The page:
by Greg Bright
We haven’t seen this development in Australia as yet, but it looks like it’s finally coming. Willis Towers Watson is morphing into a fund manager, just as its main global competitors have done. And it is going to try to do it as a seamless offering along a spectrum of services for big super fund clients. Good luck with that.
The firm’s predecessor companies – Towers Perrin, Watson Wyatt and, more recently, the Willis insurance broking group – can speak to ‘implementation’ investment services dating back to 1998, which was the year of their first single-asset-class portfolio management mandate.
Subsequently, the big advisory firm has gone slowly down the funds management path, which has, inexorably, like competitors Russell Investments and Mercer Investment Consulting, as well as a range of US counterparts such as Callan and Ibbotson, become an increasingly important part of their business.
Aongus O’Gorman, Willis Towers Watson senior investment consultant in Sydney, told an audience of about 200 investment managers last week at the annual ‘Ideas Exchange’ seminar, that: “When we offer portfolio management it is part of our business… We are providing services as a spectrum. It is not a separate part of our business.”
In terms of a timeline, after first dipping it’s toe in the water in 1998 the firm was awarded its first entire portfolio management mandate in 2006. It launched its first pooled fund ‘solution’ in 2013 and this year, in the UK for starters, has launched an interesting new investment platform known as the Asset Management Exchange (AMX).
Willis Towers Watson currently has US$86.4 billion in funds “under management”, as well as US$3.0 trillion in its traditional funds under advice.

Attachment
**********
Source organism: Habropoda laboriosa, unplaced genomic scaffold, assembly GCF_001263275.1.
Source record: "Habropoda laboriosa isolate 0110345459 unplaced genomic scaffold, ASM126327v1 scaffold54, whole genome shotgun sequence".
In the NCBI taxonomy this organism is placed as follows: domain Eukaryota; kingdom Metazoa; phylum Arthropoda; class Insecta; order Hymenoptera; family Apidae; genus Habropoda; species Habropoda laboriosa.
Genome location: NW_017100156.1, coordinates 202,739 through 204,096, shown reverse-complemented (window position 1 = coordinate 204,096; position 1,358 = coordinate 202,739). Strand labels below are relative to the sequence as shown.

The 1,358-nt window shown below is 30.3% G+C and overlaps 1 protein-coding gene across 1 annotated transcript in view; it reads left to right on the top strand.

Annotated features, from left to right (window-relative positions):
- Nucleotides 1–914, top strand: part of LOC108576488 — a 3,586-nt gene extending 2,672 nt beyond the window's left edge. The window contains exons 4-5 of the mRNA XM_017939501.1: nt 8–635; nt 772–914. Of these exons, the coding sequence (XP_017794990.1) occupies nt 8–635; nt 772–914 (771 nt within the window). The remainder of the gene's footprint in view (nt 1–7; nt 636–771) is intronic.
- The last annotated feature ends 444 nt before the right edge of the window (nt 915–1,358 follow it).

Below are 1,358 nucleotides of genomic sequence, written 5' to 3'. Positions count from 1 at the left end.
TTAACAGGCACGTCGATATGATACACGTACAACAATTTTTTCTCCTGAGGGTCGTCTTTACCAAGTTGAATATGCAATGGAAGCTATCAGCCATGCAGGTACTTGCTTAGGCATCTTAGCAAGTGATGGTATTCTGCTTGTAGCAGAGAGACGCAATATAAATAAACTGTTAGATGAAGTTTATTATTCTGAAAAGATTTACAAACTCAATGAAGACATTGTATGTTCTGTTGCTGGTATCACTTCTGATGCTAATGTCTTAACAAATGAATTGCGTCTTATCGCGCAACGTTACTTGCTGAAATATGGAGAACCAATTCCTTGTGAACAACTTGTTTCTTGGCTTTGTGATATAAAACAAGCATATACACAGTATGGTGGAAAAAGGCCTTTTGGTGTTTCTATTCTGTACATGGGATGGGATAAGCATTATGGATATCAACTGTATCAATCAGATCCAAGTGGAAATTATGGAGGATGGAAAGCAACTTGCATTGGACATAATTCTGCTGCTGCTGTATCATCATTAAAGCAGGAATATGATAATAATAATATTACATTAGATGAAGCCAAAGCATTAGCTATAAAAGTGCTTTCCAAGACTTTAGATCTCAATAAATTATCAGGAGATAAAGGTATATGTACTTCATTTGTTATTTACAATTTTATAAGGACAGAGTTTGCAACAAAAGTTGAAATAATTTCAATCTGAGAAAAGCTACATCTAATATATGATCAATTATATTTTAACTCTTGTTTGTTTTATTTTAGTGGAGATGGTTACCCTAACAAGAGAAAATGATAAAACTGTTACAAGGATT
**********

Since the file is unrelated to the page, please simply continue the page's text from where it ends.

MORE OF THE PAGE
In its most up-front address about its funds management intentions to an Australian audience to date, the firm described how the AMX would work. It would complement, in a business sense, the ‘Outsourced CIO’ implemented funds management offering which has been successful in both Europe and the US in recent years. This is a form of implemented consulting business in line with the offerings of JANA Investment Advisers, Mercer, Russell and Ibbotson (a part of Morningstar) in Australia.
Leslie Mao, Willis Towers Watson senior investment consultant and head of Australian equities, said that AMX was a transparent and efficient platform for managers and client funds to participate such that they can both enjoy the benefits of scale in the use of various service providers – such as custody, broking, fund accounting and administration, as well as regulatory requirements and reporting.
A subsidiary of Willis Towers Watson becomes the RE to each underlying fund, while the managers become the sub-advisors. Investors who are not the consulting firm’s retainer-based clients can use the platform, for a fee, as can managers who are not currently rated by Willis Towers Watson. The managers participate for free, while the client funds pay the usual consulting and/or search fees.
One suspects the managers will be grilled over their fees, however, when negotiating any subsequent mandates with the consultant’s client funds.
Mao said that AMX had already started in the UK, using mainly hedge fund strategies to invest in, and the platform would be rolled out globally. It would also broaden its investment reach into other asset classes.